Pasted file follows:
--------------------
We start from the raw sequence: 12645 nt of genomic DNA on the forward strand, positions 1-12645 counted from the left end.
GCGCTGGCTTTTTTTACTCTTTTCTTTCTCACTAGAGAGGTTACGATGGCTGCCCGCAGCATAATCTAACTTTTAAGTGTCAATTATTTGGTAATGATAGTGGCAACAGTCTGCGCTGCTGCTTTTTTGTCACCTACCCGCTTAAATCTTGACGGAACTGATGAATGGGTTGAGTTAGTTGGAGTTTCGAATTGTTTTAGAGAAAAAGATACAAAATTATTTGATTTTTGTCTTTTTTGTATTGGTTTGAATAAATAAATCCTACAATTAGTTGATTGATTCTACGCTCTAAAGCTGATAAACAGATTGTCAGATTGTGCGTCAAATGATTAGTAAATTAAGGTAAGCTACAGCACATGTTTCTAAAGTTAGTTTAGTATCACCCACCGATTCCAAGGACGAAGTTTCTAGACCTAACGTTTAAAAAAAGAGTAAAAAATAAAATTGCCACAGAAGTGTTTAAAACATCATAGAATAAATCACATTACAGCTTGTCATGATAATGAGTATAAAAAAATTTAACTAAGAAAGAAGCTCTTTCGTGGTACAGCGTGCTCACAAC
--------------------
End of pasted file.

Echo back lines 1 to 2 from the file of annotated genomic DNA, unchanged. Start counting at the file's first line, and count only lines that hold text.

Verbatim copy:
We start from the raw sequence: 12645 nt of genomic DNA on the forward strand, positions 1-12645 counted from the left end.
GCGCTGGCTTTTTTTACTCTTTTCTTTCTCACTAGAGAGGTTACGATGGCTGCCCGCAGCATAATCTAACTTTTAAGTGTCAATTATTTGGTAATGATAGTGGCAACAGTCTGCGCTGCTGCTTTTTTGTCACCTACCCGCTTAAATCTTGACGGAACTGATGAATGGGTTGAGTTAGTTGGAGTTTCGAATTGTTTTAGAGAAAAAGATACAAAATTATTTGATTTTTGTCTTTTTTGTATTGGTTTGAATAAATAAATCCTACAATTAGTTGATTGATTCTACGCTCTAAAGCTGATAAACAGATTGTCAGATTGTGCGTCAAATGATTAGTAAATTAAGGTAAGCTACAGCACATGTTTCTAAAGTTAGTTTAGTATCACCCACCGATTCCAAGGACGAAGTTTCTAGACCTAACGTTTAAAAAAAGAGTAAAAAATAAAATTGCCACAGAAGTGTTTAAAACATCATAGAATAAATCACATTACAGCTTGTCATGATAATGAGTATAAAAAAATTTAACTAAGAAAGAAGCTCTTTCGTGGTACAGCGTGCTCACAAC